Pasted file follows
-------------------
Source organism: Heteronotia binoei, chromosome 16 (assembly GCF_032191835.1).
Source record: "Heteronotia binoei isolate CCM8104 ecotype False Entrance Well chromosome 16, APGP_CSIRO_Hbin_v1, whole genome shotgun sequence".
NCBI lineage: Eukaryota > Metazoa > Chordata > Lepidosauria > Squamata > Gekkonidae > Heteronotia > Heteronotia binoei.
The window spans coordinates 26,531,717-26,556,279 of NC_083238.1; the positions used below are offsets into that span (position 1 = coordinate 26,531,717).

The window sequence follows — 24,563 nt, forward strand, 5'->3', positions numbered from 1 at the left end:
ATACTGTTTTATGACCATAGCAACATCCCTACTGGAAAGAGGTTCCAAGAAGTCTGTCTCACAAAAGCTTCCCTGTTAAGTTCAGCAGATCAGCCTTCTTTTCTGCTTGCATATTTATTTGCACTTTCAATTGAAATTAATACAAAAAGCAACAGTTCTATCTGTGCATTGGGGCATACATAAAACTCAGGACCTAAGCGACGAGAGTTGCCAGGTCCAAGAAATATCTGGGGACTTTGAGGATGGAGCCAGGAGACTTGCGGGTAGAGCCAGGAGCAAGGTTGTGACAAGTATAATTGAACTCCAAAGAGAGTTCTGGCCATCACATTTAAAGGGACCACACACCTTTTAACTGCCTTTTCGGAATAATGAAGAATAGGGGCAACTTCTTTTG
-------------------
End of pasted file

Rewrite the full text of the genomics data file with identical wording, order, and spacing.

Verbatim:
Source organism: Heteronotia binoei, chromosome 16 (assembly GCF_032191835.1).
Source record: "Heteronotia binoei isolate CCM8104 ecotype False Entrance Well chromosome 16, APGP_CSIRO_Hbin_v1, whole genome shotgun sequence".
NCBI lineage: Eukaryota > Metazoa > Chordata > Lepidosauria > Squamata > Gekkonidae > Heteronotia > Heteronotia binoei.
The window spans coordinates 26,531,717-26,556,279 of NC_083238.1; the positions used below are offsets into that span (position 1 = coordinate 26,531,717).

The window sequence follows — 24,563 nt, forward strand, 5'->3', positions numbered from 1 at the left end:
ATACTGTTTTATGACCATAGCAACATCCCTACTGGAAAGAGGTTCCAAGAAGTCTGTCTCACAAAAGCTTCCCTGTTAAGTTCAGCAGATCAGCCTTCTTTTCTGCTTGCATATTTATTTGCACTTTCAATTGAAATTAATACAAAAAGCAACAGTTCTATCTGTGCATTGGGGCATACATAAAACTCAGGACCTAAGCGACGAGAGTTGCCAGGTCCAAGAAATATCTGGGGACTTTGAGGATGGAGCCAGGAGACTTGCGGGTAGAGCCAGGAGCAAGGTTGTGACAAGTATAATTGAACTCCAAAGAGAGTTCTGGCCATCACATTTAAAGGGACCACACACCTTTTAACTGCCTTTTCGGAATAATGAAGAATAGGGGCAACTTCTTTTG